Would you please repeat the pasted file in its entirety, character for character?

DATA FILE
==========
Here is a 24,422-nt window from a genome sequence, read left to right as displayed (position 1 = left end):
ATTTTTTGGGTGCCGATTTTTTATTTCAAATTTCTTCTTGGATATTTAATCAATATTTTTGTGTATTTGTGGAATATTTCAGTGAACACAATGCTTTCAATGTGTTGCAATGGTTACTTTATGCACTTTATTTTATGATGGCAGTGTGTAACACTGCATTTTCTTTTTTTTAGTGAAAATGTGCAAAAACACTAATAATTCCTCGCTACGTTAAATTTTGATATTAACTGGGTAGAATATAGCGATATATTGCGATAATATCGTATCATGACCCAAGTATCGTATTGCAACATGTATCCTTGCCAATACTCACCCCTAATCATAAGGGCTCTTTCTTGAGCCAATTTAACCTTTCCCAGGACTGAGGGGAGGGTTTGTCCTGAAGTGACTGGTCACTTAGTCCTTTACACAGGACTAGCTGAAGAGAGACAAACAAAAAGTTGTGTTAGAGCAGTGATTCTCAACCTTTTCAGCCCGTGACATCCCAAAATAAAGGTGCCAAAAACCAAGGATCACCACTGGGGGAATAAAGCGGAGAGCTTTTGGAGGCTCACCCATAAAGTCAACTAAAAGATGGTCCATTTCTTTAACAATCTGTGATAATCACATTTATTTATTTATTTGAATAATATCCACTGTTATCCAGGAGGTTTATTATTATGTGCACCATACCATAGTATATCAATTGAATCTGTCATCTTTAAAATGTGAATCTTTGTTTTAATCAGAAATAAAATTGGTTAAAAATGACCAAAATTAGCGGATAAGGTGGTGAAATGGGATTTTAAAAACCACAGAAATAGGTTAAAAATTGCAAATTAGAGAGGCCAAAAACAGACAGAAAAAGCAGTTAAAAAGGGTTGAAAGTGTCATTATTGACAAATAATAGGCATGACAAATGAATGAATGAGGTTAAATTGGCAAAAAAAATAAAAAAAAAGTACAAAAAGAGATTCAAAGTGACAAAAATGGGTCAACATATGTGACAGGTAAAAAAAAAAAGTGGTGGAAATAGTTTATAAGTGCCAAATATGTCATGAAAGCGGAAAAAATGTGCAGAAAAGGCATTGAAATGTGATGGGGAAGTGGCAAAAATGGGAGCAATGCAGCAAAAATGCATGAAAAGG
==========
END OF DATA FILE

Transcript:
Here is a 24,422-nt window from a genome sequence, read left to right as displayed (position 1 = left end):
ATTTTTTGGGTGCCGATTTTTTATTTCAAATTTCTTCTTGGATATTTAATCAATATTTTTGTGTATTTGTGGAATATTTCAGTGAACACAATGCTTTCAATGTGTTGCAATGGTTACTTTATGCACTTTATTTTATGATGGCAGTGTGTAACACTGCATTTTCTTTTTTTTAGTGAAAATGTGCAAAAACACTAATAATTCCTCGCTACGTTAAATTTTGATATTAACTGGGTAGAATATAGCGATATATTGCGATAATATCGTATCATGACCCAAGTATCGTATTGCAACATGTATCCTTGCCAATACTCACCCCTAATCATAAGGGCTCTTTCTTGAGCCAATTTAACCTTTCCCAGGACTGAGGGGAGGGTTTGTCCTGAAGTGACTGGTCACTTAGTCCTTTACACAGGACTAGCTGAAGAGAGACAAACAAAAAGTTGTGTTAGAGCAGTGATTCTCAACCTTTTCAGCCCGTGACATCCCAAAATAAAGGTGCCAAAAACCAAGGATCACCACTGGGGGAATAAAGCGGAGAGCTTTTGGAGGCTCACCCATAAAGTCAACTAAAAGATGGTCCATTTCTTTAACAATCTGTGATAATCACATTTATTTATTTATTTGAATAATATCCACTGTTATCCAGGAGGTTTATTATTATGTGCACCATACCATAGTATATCAATTGAATCTGTCATCTTTAAAATGTGAATCTTTGTTTTAATCAGAAATAAAATTGGTTAAAAATGACCAAAATTAGCGGATAAGGTGGTGAAATGGGATTTTAAAAACCACAGAAATAGGTTAAAAATTGCAAATTAGAGAGGCCAAAAACAGACAGAAAAAGCAGTTAAAAAGGGTTGAAAGTGTCATTATTGACAAATAATAGGCATGACAAATGAATGAATGAGGTTAAATTGGCAAAAAAAATAAAAAAAAAGTACAAAAAGAGATTCAAAGTGACAAAAATGGGTCAACATATGTGACAGGTAAAAAAAAAAAGTGGTGGAAATAGTTTATAAGTGCCAAATATGTCATGAAAGCGGAAAAAATGTGCAGAAAAGGCATTGAAATGTGATGGGGAAGTGGCAAAAATGGGAGCAATGCAGCAAAAATGCATGAAAAGG